Jan. 25, 2021
Although there are not many nice things to say about 2020 – including my journey through the economic crisis of being pandemic laid-off, being denied unemployment by the State of Arizona, then moving 2,000 miles across the country – there was one aspect of my life that has changed for the better. This is the year I finally accepted that I am hearing disabled.
I didn’t have a sudden epiphany or a life-changing moment that I can point to as the singular moment that will mark the milestone. Instead, I was introduced to a myriad of people who have inspired me to be who I am and who work tirelessly to shine a light on the lives of the disabled.
In high school, I needed hearing aids. As a fairly toxic male, wrapped up in bro-culture as the captain of the football and wrestling teams, I refused to accept that I was somehow weaker than others. So, I refused to wear them. After graduating I got a job in a warehouse, which gave me the excuse to skip them because I could never have them in and function in a sweaty, loud warehouse.
Occasionally I would get a new hearing test and it would show my hearing continually degrading. By the time I was 30 I could barely hold a conversation at a normal level without cupping my ears. I was the first in meetings so I could get a front-row seat. I always emailed people to ask if they had notes I could read.
The overwhelming machismo persisted in the office climate. I wasn’t hard-of-hearing. It was other people who speak at a whisper. I didn’t need my hearing aids, if it was really important people would make sure they knew I heard them. This behavior persisted, even though there was obvious evidence that I was being excluded from events, meetings, and lunch get-togethers because I was seen as someone selfish and egotistical. Later I would find out from co-workers that thought I was an asshole because they were under the impression I was ignoring them.
At 34 I finally got a new set of hearing aids and started wearing them every day.
Even when I started consistently wearing hearing aids, I would never say I was hard-of-hearing or even worse, that I was hearing disabled. The word “disabled” was off-limits. Yet, by 2019 my hearing had degraded to the point that meetings and conferences were impossible without them.
In 2020, I realized I couldn’t watch movies anymore not just without hearing aids, but without subtitles. Even with the hearing aids, I’m far from having functional hearing. My wife has become my translator and goes with me everywhere in case I have a scenario where the person I’m attempting to communicate with is unable to accommodate and she has to step in. She has also started performing regular tasks I used to be able to do, such as making phone calls. With the pandemic, I’m up a creek with anyone wearing a mask. I don’t want anyone to take off their mask to speak with me, so I often skip scenarios where if I have to go without my wife.
About April I realized I could no longer listen to music, even with my high-quality over-the-ear headphones and DAC blasting the volume so loud my kids could hear it upstairs through their door. Whole sections of my life are becoming too difficult. I had to admit it…
I am disabled.
The first time I said it out loud I said it to my wife. Her reaction was essentially, “You’re just realizing that now?”. Since that conversation, I’ve had the opportunity to see things from a new perspective. I can see now how it has shaped my life, relationships, and career path. It has also given me superpowers. I can read a room better than anyone. I can read people’s reactions, emotions, and nuance from across the room.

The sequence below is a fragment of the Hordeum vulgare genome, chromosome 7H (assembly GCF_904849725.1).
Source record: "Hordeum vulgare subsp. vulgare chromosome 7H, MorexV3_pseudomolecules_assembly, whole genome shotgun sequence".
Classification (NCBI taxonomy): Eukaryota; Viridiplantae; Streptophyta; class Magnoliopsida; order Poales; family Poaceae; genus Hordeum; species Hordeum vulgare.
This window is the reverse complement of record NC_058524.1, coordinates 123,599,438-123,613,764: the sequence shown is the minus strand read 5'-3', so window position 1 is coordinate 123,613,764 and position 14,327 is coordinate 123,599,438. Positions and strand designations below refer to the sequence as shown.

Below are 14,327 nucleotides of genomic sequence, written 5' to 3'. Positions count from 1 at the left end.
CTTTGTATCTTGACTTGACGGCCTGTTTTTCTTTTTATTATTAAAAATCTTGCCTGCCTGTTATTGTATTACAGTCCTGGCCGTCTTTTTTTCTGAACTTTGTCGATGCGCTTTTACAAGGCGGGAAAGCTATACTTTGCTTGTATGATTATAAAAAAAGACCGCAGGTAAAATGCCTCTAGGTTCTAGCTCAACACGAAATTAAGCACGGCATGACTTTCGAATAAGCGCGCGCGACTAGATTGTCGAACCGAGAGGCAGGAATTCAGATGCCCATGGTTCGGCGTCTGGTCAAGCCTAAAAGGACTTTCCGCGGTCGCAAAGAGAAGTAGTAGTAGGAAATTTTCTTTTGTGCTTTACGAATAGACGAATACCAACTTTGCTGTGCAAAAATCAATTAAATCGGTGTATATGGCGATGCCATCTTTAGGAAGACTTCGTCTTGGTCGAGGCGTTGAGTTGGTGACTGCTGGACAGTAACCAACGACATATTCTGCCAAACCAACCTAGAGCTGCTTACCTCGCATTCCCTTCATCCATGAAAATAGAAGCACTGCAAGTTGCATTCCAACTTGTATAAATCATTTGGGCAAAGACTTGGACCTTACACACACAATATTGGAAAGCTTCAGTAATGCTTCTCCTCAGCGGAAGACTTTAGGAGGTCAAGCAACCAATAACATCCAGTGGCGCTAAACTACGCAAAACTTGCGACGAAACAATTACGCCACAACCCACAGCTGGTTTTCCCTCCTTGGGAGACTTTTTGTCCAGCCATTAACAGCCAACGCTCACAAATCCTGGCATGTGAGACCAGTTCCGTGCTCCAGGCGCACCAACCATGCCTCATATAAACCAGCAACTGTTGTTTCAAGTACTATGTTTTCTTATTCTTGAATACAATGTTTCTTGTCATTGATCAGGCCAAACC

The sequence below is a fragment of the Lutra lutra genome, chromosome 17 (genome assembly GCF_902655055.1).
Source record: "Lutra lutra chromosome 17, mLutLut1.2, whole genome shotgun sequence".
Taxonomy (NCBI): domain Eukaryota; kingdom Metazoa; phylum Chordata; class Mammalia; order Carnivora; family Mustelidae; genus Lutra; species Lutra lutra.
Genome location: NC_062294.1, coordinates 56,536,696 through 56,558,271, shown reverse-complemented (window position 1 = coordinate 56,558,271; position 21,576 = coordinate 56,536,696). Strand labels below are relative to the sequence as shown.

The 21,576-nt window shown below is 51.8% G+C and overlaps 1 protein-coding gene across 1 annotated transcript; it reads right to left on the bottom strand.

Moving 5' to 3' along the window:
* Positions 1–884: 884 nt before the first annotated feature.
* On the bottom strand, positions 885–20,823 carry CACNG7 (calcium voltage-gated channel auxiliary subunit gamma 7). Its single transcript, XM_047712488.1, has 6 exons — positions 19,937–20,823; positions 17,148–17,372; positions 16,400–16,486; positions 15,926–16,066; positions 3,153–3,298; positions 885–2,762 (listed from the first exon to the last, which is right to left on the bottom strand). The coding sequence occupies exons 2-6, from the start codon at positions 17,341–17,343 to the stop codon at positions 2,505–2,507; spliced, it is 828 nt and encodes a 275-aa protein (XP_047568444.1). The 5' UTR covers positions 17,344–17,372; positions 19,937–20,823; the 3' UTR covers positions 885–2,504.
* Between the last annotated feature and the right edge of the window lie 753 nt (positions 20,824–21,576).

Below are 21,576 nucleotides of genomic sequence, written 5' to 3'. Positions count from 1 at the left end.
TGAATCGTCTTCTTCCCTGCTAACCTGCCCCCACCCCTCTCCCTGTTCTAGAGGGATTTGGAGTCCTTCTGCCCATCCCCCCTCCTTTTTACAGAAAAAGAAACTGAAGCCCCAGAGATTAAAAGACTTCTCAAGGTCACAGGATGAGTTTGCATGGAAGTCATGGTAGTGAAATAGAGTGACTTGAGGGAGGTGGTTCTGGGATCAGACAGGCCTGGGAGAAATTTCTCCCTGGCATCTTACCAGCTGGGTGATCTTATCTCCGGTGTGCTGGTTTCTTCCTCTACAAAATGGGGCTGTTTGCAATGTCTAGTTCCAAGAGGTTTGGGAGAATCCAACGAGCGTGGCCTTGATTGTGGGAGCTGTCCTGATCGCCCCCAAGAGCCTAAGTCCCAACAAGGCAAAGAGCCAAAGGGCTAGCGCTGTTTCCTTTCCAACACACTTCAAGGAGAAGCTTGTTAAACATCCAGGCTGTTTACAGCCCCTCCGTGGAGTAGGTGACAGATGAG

I also realized the importance of accessibility, not just for hearing, but for all people. The pandemic has shown how society values disabled people, with a huge segment of the population willing to sacrifice the disabled so they can eat inside a McDonald’s. The absurdity of what is classified as “accessible” is laughable. Unfortunately, it took me 20 years longer than it should and experiencing it first-hand for me to finally come to this conclusion.
I’ve had a lot of time to think about this and time to read the stories of so many people. I have taken a hard look at how I operate and the content I produce as well. For a decade I’ve been making podcasts and videos that were inaccessible by people with the same disability as me. My websites are not accessible. I am not accessible.
Going into 2021 I’ve taken a hard line on accessibility and I’m doing everything I can to integrate it into everything I do. I’m far from perfect and I have a long way to go. I have so much to learn, but I’m doing it as fast as I can. This also means I’m changing my content. I have decided to end a podcast I’ve been hosting for over 5 years because I can’t in good faith make it without making it accessible. I’ve refactored my websites and added additional features to make them better. I have also attended several conferences, webinars, and training courses about accessibility looking for ways to better integrate best practices into my life.
From now on I’m not making or publishing anything without there being a full accessibility strategy attached. If I cannot make it accessible, then I need to find a different idea. Accessibility is not an add-on or an afterthought. It needs to be part of the original design and the content created so it can be accessible. Not just hard-of-hearing, deaf, or blind, which are typically the only accessibility features taken seriously. But color blindness, ADHD, anxiety, and physical limitations need to be considered. I also want to include those that need accessible content for low bandwidth or internet speed.
I have so much to learn and along the way I hope to encourage as many other marketers as possible to take this approach. And I will make my presence known.
Would love to hear from you on this topic!
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